Embracing HumiliationMar 17, 2021
Humility is a paradoxical thing. Claiming to possess it reveals that it is lacking. More than any other virtue, humility is less about acquisition and more about the daily pursuit. And a daily discipline of embracing humiliation is a healthy way to remain on the path.
"I have prayed for years for one good humiliation a day, and then I must watch my reaction to it."― Fr. Richard Rohr, Falling Upward
Humility is not the opposite of hubris. It resides at the golden mean between worthlessness and pride. Humble people possess a rare blend of a lack of self-importance and a firm sense of purpose. They accept their strengths and limitations while employing themselves in the difficult work of making a difference.
The world we live in neither cultivates nor rewards humility. Instead, certainty, judgment, and pretentiousness are celebrated and therefore sought. Our institutions, academic and occupational, nurture this narcissism by cultivating a culture dedicated to acquiring status, possessions, and wealth.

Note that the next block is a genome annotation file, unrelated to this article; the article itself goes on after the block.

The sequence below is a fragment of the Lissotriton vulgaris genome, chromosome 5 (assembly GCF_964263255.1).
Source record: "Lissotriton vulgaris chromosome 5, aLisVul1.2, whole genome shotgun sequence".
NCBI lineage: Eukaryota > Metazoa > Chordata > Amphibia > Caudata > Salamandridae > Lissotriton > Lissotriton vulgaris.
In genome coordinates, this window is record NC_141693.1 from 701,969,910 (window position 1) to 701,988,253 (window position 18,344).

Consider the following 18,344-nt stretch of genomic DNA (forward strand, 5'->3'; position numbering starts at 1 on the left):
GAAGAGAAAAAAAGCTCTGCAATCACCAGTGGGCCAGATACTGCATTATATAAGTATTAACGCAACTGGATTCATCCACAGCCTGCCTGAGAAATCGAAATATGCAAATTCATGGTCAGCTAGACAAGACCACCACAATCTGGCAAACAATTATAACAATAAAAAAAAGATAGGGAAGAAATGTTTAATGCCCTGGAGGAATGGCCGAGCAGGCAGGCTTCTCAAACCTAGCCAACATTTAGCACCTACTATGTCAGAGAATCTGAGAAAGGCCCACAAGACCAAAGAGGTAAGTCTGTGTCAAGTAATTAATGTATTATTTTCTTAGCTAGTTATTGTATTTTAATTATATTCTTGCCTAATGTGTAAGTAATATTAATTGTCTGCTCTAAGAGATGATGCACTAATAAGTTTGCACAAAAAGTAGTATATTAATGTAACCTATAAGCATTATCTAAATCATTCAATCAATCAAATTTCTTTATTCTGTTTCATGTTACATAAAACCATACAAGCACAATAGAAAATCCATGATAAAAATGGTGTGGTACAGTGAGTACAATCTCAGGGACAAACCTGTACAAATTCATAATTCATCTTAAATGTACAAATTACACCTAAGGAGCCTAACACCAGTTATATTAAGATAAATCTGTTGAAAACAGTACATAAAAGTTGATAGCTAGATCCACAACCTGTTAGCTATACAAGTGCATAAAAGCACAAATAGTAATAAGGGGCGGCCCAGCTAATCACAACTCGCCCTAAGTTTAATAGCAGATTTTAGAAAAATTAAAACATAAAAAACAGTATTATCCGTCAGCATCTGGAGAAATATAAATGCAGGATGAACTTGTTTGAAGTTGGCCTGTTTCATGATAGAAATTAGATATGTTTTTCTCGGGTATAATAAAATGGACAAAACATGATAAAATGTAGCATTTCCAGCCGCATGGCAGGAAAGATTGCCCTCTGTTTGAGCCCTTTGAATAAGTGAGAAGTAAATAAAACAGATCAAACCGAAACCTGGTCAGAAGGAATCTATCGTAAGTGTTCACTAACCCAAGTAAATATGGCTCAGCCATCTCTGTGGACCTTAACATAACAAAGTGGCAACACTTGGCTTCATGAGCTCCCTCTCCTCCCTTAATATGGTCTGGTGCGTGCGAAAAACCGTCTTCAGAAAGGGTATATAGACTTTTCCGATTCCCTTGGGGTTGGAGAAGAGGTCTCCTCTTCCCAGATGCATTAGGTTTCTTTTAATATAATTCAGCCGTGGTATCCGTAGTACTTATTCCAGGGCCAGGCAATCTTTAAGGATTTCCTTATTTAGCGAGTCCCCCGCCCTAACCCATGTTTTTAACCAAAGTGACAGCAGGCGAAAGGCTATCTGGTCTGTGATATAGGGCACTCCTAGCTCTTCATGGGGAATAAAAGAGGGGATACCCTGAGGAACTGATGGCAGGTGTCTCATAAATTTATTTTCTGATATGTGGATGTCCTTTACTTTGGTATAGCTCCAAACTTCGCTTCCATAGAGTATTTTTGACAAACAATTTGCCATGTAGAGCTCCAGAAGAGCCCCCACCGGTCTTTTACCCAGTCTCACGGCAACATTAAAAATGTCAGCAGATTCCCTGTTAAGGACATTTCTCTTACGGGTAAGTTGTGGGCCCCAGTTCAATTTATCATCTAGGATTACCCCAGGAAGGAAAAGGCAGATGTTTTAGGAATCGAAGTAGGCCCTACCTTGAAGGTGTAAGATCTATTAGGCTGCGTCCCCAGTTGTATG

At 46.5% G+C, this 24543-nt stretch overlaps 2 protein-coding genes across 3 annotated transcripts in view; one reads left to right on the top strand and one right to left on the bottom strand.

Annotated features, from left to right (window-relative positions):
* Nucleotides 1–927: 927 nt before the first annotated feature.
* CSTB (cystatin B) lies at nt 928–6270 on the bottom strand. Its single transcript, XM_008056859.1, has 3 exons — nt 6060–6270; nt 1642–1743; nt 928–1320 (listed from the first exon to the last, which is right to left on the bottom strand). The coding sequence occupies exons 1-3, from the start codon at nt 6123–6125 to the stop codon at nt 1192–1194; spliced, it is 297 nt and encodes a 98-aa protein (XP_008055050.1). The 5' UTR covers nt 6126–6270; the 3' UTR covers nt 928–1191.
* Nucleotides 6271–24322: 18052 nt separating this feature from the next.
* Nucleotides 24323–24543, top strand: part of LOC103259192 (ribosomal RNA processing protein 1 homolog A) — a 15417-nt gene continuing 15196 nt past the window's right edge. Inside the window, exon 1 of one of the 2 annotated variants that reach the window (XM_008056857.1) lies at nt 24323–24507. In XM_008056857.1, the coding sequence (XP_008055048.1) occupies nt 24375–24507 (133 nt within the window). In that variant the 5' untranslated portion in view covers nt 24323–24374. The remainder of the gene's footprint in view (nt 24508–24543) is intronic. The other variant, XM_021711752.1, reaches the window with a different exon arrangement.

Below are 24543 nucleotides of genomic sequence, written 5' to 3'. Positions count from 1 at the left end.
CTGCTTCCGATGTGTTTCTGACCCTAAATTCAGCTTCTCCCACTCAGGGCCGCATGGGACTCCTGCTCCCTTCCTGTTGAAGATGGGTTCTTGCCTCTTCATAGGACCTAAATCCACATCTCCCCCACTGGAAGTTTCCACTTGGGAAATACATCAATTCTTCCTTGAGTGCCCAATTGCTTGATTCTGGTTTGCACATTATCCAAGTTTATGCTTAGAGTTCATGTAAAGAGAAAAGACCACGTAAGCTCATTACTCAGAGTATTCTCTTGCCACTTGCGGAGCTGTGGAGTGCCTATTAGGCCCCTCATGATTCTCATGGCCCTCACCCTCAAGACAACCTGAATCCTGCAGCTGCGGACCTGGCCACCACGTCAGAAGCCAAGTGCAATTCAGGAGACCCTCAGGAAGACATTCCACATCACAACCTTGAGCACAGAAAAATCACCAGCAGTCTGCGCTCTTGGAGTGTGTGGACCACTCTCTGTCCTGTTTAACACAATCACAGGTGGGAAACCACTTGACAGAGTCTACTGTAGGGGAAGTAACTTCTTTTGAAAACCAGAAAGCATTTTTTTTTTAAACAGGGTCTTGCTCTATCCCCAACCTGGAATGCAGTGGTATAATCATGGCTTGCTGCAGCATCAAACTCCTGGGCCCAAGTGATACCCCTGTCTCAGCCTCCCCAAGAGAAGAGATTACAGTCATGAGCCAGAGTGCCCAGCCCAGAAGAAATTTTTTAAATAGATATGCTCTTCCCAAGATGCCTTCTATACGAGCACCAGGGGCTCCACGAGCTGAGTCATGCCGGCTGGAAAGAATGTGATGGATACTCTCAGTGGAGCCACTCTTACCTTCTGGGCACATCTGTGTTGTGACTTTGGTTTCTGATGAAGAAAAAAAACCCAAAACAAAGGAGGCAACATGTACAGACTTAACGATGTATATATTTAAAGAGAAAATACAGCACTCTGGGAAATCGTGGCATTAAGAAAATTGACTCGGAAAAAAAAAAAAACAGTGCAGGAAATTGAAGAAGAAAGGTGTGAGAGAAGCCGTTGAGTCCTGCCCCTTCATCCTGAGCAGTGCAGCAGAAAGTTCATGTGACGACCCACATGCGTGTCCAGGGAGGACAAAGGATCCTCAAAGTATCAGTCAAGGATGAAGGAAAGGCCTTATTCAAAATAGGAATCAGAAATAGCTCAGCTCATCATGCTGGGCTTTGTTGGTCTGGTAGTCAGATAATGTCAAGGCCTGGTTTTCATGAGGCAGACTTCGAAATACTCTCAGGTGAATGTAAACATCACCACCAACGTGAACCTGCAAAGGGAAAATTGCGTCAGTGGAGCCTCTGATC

What to do?
Seek and sit with humiliation.
“Every act of conscious learning requires the willingness to suffer an injury to one's self-esteem.”― Thomas Szasz
I know, that probably sounds a bit masochistic. But here's the thing, humiliation can only be experienced if there is already an excess of pride. Humiliation is an invitation to detach our identity from our opinions and return to humility. The virtues of humiliation are worth embracing.
How might a daily discipline of humiliation help you fly higher in the difference only you can make?
Scott Perry, Difference-Maker Coach at Creative on Purpose.
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